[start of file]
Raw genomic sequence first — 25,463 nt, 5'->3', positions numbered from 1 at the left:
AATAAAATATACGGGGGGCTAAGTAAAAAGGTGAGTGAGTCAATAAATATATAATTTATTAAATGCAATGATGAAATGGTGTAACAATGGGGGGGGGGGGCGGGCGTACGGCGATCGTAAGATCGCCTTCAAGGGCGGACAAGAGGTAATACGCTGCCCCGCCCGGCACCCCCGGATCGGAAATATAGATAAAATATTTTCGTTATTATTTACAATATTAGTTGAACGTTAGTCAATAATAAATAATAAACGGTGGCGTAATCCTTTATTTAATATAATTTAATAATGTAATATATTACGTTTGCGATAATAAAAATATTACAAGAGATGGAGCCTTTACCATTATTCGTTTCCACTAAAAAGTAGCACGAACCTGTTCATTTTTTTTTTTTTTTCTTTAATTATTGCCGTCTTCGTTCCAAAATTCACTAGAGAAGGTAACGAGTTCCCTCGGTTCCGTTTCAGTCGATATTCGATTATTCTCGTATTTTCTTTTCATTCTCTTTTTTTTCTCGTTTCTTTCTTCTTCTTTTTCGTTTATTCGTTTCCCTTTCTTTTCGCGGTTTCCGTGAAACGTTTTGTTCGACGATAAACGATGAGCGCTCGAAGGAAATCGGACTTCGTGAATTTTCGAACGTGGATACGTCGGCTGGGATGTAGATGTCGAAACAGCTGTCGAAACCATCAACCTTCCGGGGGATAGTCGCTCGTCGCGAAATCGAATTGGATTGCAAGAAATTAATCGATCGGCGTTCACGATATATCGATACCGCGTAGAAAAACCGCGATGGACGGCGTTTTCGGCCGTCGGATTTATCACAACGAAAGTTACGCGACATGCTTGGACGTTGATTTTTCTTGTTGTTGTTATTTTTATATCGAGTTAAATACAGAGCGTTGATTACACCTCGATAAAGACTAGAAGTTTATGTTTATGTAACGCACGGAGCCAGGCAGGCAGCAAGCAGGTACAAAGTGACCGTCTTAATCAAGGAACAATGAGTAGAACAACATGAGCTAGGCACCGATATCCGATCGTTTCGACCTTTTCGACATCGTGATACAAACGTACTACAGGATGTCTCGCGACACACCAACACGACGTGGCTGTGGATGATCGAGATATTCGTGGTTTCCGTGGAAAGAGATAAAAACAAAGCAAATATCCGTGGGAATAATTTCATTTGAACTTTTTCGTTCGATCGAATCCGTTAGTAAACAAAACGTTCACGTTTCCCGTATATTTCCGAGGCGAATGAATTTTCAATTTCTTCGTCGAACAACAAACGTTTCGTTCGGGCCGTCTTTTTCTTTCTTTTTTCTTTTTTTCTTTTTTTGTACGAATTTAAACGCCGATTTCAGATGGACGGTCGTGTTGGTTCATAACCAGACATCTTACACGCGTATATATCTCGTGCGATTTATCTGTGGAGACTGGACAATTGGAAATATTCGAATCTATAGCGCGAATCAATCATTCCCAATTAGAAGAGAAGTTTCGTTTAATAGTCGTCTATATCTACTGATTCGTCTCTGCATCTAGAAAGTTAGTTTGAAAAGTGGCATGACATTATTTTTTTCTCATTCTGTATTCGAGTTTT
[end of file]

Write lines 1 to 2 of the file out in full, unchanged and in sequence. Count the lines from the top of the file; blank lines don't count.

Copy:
Raw genomic sequence first — 25,463 nt, 5'->3', positions numbered from 1 at the left:
AATAAAATATACGGGGGGCTAAGTAAAAAGGTGAGTGAGTCAATAAATATATAATTTATTAAATGCAATGATGAAATGGTGTAACAATGGGGGGGGGGGGCGGGCGTACGGCGATCGTAAGATCGCCTTCAAGGGCGGACAAGAGGTAATACGCTGCCCCGCCCGGCACCCCCGGATCGGAAATATAGATAAAATATTTTCGTTATTATTTACAATATTAGTTGAACGTTAGTCAATAATAAATAATAAACGGTGGCGTAATCCTTTATTTAATATAATTTAATAATGTAATATATTACGTTTGCGATAATAAAAATATTACAAGAGATGGAGCCTTTACCATTATTCGTTTCCACTAAAAAGTAGCACGAACCTGTTCATTTTTTTTTTTTTTTCTTTAATTATTGCCGTCTTCGTTCCAAAATTCACTAGAGAAGGTAACGAGTTCCCTCGGTTCCGTTTCAGTCGATATTCGATTATTCTCGTATTTTCTTTTCATTCTCTTTTTTTTCTCGTTTCTTTCTTCTTCTTTTTCGTTTATTCGTTTCCCTTTCTTTTCGCGGTTTCCGTGAAACGTTTTGTTCGACGATAAACGATGAGCGCTCGAAGGAAATCGGACTTCGTGAATTTTCGAACGTGGATACGTCGGCTGGGATGTAGATGTCGAAACAGCTGTCGAAACCATCAACCTTCCGGGGGATAGTCGCTCGTCGCGAAATCGAATTGGATTGCAAGAAATTAATCGATCGGCGTTCACGATATATCGATACCGCGTAGAAAAACCGCGATGGACGGCGTTTTCGGCCGTCGGATTTATCACAACGAAAGTTACGCGACATGCTTGGACGTTGATTTTTCTTGTTGTTGTTATTTTTATATCGAGTTAAATACAGAGCGTTGATTACACCTCGATAAAGACTAGAAGTTTATGTTTATGTAACGCACGGAGCCAGGCAGGCAGCAAGCAGGTACAAAGTGACCGTCTTAATCAAGGAACAATGAGTAGAACAACATGAGCTAGGCACCGATATCCGATCGTTTCGACCTTTTCGACATCGTGATACAAACGTACTACAGGATGTCTCGCGACACACCAACACGACGTGGCTGTGGATGATCGAGATATTCGTGGTTTCCGTGGAAAGAGATAAAAACAAAGCAAATATCCGTGGGAATAATTTCATTTGAACTTTTTCGTTCGATCGAATCCGTTAGTAAACAAAACGTTCACGTTTCCCGTATATTTCCGAGGCGAATGAATTTTCAATTTCTTCGTCGAACAACAAACGTTTCGTTCGGGCCGTCTTTTTCTTTCTTTTTTCTTTTTTTCTTTTTTTGTACGAATTTAAACGCCGATTTCAGATGGACGGTCGTGTTGGTTCATAACCAGACATCTTACACGCGTATATATCTCGTGCGATTTATCTGTGGAGACTGGACAATTGGAAATATTCGAATCTATAGCGCGAATCAATCATTCCCAATTAGAAGAGAAGTTTCGTTTAATAGTCGTCTATATCTACTGATTCGTCTCTGCATCTAGAAAGTTAGTTTGAAAAGTGGCATGACATTATTTTTTTCTCATTCTGTATTCGAGTTTT